Joachim Fischer: Yeah. So there is actually a robust toolkit behind that. You typically start with just interviews of the key stakeholders: I mean you go to the CEO: you go to all the vice presidents and directors and managers. The further down you go into the organization, obviously, the less interviews you can do, just by the sheer magnitude of the workforce. But you still have a couple of those interactions where you’re selecting data points. The people would give you a pretty honest assessment around “This place is great!” Or, “This is the … I can’t wait to get out of here.” It’s either/or. Through interviews you can get a pretty good assessment of what that looks like.
A second tool that we use is what we call ‘focus groups’. You basically get different departments together in a room, typically about between eight and 12 employees, and we facilitate a focus group that is typically facilitated with pictures. And they are getting about a 100, paper clippings, of individual pictures: could be an exploding bomb: it could be a [inaudible 00:25:56]: it could be a mountain of paper that someone is trapped underneath of: it could be anything: an unplugged power outlet. Random pictures. And they are putting collages together as a team, and then after about 20 minutes, they basically have to present their collage to the team and describe in their own words why they picked those pictures and what does it represent to them.
So they basically identify, “Look. Here’s a lot of red tape.” Or, “Here’s a lot of bureaucracy.” Or, “Here’s a lot of communication hassles.” And it really doesn’t matter which picture they choose, it just allows them to get out of the realm of the shop floor, and out of the typical vocabulary that they’re using on the shop floor, and start to truly articulating what it is that bothers them. Or, what is this that excites them? I mean it doesn’t necessarily have to be fishing for problems, it could be also an eliciting of all the things that go right in the job and organization.
So if you do one focus group that typically lasts somewhere between an hour, an hour and a half, two hours max. If you do one in each group, and you might have four or five different departments, you can pretty much knock that out in a day. You almost talk to at least ten, 20% of the workforce that way. People feel engaged and participative and you get a pretty good handle on, what are the themes? So when do that we are not looking for specific sentences such as “My supervisor, Billy, sucks.” That would be something that I’d listen to, but I wouldn’t necessarily take that down, because it’s just an individual opinion of an individual complaining about his boss, you know? But, as a theme, if I hear three or four different statements that are similar to that, as a theme, I would very much take a note of that and ask the question, what is the span of control? Are we supervising our personnel appropriately? Are we having the right tools? Are we training them appropriately? Those are the questions that you want to service as a theme, not necessarily as an individual observation.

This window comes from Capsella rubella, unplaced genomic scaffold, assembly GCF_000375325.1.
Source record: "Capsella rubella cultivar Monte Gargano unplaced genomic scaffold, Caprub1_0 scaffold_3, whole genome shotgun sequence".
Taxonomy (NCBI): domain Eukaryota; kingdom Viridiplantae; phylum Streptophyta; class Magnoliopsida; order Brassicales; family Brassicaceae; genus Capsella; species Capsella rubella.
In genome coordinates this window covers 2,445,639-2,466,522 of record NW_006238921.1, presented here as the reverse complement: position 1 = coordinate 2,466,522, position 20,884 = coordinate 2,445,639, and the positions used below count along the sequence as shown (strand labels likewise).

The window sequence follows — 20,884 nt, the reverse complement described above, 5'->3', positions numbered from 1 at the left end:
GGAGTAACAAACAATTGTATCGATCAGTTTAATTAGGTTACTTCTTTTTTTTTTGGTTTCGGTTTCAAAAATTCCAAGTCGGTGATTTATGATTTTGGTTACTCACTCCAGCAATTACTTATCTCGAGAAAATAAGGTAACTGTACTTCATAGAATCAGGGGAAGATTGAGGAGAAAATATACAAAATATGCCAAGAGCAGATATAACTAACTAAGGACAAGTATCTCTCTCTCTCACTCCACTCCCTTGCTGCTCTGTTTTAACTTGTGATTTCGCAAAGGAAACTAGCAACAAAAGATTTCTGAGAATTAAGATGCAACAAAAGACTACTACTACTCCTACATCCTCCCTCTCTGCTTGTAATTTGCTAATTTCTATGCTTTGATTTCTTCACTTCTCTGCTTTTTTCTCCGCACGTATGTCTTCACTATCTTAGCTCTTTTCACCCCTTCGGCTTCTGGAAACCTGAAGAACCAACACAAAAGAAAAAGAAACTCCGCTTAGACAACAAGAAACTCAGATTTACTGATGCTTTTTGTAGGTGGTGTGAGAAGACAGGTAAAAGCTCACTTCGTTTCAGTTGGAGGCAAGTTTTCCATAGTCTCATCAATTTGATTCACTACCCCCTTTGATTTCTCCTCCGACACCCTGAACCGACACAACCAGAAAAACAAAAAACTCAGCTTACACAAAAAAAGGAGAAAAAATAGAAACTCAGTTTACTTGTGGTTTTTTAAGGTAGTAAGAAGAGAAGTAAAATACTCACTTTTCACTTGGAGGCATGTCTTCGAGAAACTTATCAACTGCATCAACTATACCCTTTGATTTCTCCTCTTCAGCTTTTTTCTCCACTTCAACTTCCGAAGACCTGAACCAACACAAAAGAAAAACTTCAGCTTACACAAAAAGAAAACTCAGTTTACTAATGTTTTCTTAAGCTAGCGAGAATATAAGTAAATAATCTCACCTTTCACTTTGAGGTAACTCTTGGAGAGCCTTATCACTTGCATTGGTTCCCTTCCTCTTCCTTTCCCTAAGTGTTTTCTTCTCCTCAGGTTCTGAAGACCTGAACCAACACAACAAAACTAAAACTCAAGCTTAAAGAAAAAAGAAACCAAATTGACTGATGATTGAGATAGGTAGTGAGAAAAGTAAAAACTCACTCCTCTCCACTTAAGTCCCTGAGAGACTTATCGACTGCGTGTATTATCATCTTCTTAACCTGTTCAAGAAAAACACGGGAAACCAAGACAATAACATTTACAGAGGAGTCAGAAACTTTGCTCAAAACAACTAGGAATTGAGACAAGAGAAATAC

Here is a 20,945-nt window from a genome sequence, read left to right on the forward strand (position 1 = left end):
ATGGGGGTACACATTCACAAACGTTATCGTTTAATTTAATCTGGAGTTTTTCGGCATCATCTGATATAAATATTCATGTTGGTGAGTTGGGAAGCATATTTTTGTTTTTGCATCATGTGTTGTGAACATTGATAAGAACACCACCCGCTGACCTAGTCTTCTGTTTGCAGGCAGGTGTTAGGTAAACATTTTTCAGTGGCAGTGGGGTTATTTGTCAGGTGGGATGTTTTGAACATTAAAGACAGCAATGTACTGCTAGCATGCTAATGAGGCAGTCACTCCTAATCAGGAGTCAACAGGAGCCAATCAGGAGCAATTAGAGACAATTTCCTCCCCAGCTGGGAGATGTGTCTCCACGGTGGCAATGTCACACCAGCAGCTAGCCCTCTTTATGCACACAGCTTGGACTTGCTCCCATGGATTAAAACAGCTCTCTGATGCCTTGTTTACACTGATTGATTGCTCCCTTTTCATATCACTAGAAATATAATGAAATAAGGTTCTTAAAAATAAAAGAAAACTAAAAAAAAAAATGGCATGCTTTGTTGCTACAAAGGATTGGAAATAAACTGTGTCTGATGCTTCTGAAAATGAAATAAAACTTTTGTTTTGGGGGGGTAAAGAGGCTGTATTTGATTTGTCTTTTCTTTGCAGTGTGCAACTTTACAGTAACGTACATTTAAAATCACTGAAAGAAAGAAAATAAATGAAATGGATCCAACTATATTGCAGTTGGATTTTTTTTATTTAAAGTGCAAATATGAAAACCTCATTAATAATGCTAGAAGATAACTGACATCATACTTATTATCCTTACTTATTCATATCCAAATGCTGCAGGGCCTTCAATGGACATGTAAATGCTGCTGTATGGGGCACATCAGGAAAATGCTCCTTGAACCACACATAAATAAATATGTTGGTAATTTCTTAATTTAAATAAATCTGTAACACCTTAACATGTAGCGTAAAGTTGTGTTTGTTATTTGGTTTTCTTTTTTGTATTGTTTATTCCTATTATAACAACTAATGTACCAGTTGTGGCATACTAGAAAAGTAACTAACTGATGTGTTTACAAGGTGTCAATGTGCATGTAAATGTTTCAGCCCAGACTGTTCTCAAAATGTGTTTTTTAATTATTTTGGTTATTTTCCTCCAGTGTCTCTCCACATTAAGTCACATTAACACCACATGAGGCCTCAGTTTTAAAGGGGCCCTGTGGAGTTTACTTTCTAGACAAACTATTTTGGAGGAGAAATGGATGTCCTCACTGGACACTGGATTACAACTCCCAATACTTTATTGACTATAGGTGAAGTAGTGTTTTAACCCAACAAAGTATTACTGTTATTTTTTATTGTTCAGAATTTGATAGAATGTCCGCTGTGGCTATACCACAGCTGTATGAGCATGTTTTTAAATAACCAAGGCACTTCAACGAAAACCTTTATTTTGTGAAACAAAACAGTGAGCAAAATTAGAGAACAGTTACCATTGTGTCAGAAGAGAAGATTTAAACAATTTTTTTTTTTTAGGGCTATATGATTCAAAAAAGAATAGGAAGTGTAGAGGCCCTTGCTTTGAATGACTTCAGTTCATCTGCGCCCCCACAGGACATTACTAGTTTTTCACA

Will Bachman: Got it. And then what would some of the tools or approaches that you use, to go ahead and actually implement the transformation, once you’ve come up with a future state?
Joachim Fischer: Well that’s the trick. That’s the million dollar question. I tend to believe that there is no ‘one size fits all’ because every transformation is different. Depending on the starting point that you identify during the diagnostic, and depending on what the future state design calls for. If there is a call for action and we need to turn this ship around in six weeks, because otherwise we are going bankruptcy, the answer is going to be very different to someone who says “No, I really don’t care for flash-in-the-pan type of improvements. I really want to do a long term engagement. And I really want to go on a journey with you to improve my shop floor, more like Toyota or Honda does it.”
So depending on what the first two phases were, diagnostic and future state design, then you are going into the execution phase. And you have to come up with a customized program where you pull out of a tool bag of, I would say, at least 50 different tools, and you structure a package that is right for the client. Unfortunately, there is not ‘one size fits all’ answer to that, but I certainly can highlight a couple of examples of how I’ve seen it over the past.